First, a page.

Tuesday, October 28, 2008


I found a message from one of my readers who said that she couldn't wait to get to know the people I had mentioned in a long diary extract at the start of this blog.
Well Cathy is very well. Her health is as sturdy as mine is precarious. Being a manager suits her, for she has charm and friendliness and gets other people to do what they must with grace. Sometimes she is discouraged by her clients, who can be very demanding and sometimes aggressive. My last son, William, asked us tonight how long we were together before he was born. Our relationship has had its rocky times, but we have known each other since 1978.
William is keenly attending a community college, where he is learning to make jewelry. Like many last borns, he is a born salesman and tells me that he is longing to finish school and set himself up in business. When he was sixteen, he started lifting weights and has remained very strong. I weigh 250 to 260 and he loves to pick me up. A small regret for me is that none of my children has grown up to be as tall as I am. It is a great advantage in life.
My second son, Matthew has worked since he left high school. He was an arborist until yesterday, when he had to tell his American employers that they would have to lay him off as he must have an operation on increasingly painful knees. There is less work for arborists and landscapers in the winter, so the firm will be happy to take him back after the four to six months he will need for therapy and recovery. If he is disheartened, he does not show it.
My first son, David, actually has the longest work history, starting with part time jobs he had while still in high school. He also was keen to leave home as soon as possible and had a very nice apartment overlooking the city's downtown. He is the closest of any of them to an academic. He had very good grades in high school, but decided against going to university like his friends. He learns by reading and searching the Internet. His ambition is to be a financial advisor. His knowledge goes so far beyond my own that I can no longer understand what he wants so badly to talk about. Nevertheless he is, for the moment unemployed, very discouraged and back living with us. We don't really have room for him, although when we moved to this house we made sure there would be a place where he could sleep over. We have an upstairs family room, with an angle couch long enough for him to sleep on. Meanwhile he is taking exams soon to qualify himself more. I am not worried that he will not succeed eventually, but I am worried that his frustrations will make him unhappy.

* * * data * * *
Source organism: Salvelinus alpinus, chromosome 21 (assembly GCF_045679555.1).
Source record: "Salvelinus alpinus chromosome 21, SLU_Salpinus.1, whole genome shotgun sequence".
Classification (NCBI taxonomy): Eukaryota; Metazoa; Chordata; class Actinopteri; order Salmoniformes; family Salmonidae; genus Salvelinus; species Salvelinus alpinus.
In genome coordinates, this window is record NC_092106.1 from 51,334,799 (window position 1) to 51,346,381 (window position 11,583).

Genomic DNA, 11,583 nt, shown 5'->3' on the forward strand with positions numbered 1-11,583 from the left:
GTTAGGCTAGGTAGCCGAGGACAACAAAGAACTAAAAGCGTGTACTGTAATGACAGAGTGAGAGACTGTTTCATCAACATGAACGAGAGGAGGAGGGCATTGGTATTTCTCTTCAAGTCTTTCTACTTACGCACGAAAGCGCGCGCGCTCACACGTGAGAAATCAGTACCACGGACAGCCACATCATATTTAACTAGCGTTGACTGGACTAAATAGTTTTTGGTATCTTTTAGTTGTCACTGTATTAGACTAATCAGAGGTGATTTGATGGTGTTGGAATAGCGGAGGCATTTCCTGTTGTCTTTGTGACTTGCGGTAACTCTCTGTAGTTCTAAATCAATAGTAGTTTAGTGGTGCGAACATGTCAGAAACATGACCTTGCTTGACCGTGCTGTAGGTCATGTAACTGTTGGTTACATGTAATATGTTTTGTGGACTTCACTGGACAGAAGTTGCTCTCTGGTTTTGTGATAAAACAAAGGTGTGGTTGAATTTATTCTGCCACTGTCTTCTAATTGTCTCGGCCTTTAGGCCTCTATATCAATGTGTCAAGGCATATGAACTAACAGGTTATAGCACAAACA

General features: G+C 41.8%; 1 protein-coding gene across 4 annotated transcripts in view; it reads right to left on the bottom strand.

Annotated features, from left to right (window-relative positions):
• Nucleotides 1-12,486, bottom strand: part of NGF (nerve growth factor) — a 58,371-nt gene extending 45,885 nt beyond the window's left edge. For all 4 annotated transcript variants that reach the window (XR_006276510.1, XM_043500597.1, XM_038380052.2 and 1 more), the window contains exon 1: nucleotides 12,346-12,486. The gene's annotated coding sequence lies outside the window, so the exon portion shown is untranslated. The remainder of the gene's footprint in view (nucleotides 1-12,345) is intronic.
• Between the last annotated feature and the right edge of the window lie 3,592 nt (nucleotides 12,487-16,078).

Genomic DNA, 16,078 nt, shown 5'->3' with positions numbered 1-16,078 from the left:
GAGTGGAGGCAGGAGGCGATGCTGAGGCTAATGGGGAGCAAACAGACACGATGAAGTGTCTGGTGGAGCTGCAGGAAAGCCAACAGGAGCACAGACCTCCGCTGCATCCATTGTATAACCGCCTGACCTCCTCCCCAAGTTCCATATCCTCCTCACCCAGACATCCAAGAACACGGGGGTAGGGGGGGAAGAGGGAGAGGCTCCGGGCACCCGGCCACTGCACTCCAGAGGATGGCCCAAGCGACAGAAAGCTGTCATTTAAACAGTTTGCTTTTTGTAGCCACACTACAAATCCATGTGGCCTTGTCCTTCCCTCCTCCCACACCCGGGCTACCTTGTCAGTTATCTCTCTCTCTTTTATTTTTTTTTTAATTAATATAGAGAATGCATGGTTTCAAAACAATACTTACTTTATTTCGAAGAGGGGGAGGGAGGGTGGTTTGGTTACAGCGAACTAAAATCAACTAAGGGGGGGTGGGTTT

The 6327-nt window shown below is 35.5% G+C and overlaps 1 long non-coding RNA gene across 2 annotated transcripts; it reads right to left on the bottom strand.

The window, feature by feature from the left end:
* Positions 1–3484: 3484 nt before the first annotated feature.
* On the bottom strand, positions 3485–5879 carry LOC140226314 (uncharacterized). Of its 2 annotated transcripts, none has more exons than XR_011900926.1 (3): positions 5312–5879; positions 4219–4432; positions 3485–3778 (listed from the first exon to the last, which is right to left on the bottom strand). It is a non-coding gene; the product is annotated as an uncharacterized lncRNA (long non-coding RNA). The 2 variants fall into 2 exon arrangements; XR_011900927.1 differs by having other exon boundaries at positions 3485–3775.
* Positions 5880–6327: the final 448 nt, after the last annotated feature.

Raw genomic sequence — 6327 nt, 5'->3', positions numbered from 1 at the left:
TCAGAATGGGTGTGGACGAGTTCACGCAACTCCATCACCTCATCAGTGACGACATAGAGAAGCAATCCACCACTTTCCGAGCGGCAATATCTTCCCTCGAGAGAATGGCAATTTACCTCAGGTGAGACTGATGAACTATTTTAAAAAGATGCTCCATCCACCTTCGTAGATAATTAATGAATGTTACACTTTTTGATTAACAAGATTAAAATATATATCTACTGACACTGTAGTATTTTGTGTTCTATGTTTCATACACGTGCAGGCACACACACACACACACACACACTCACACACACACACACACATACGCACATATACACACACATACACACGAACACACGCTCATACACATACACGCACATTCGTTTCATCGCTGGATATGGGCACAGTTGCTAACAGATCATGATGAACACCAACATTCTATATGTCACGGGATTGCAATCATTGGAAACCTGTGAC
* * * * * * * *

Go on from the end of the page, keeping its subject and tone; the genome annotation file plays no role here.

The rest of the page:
So three sons and no daughters. Cathy is surrounded by men.
As for me, despite hard economic times, my job is very secure, as is Cathy's .We should be "set" until our retirement.
I am also one of three brothers and my father was one of three brothers. My older brother retired this year, quite "comfortably", but my younger brother still has ten years to go. He has his own business, the success of which rises and falls. He will have no employer's pension, but on the other hand, owns a house in the country outright.
Cathy was born on a one hundred acre farm with eleven brothers and sisters, so her life has improved considerably. On the other hand my family was quite prosperous when I was growing up and therefor I do not feel the need to be rich. I have been already, possibly at the time of life when some easiness is the most rewarding. Although my parents were unhappy, we went to good schools and had wonderful holidays.


willow said...

It seems that sons come in packages of three in your family line! I came from a family of three daughters, me being the oldest and always wanted a brother.

French Fancy said...

What a fascinating glimpse into your family life. I hope your health is less than precarious at the moment though; how are you feeling? Has the abscess (sp?)died down?

Fancy Cathy having so many siblings. She's one end of the spectrum and I'm at the other with no siblings at all. I was a spoilt 'daddy's little princess' girl.

marc aurel said...

willow: and my father's father was one of three boys, although one died when he was quite young.
french fancy: thanks. I saw my doctor today who is, as I am, very opposed to overprescription of anti-biotics, however when he listenned to my chest, he decided it would be prudent to go ahead with them. I feel better already. In such circumstances it must have been particularly painful to lose your father.

French Fancy said...

Glad you are on the mend and as disagreeable as antibiotics are sometimes they are the only way to get back to normal.

Re my dad's death - he was 97 when he died and had lived about two years longer than he should have. He was ready to go and often bemoaned the fact that he had lived so long. It's my mum I miss the most actually. She was a fantastic wonderful woman who I never appreciated at the time. I gave them both a lot of worry and heartache as I was quite a wild child in my youth.

That's one of the reasons I never wanted kids as I would not be able to cope with the sort of worry that I gave my folks.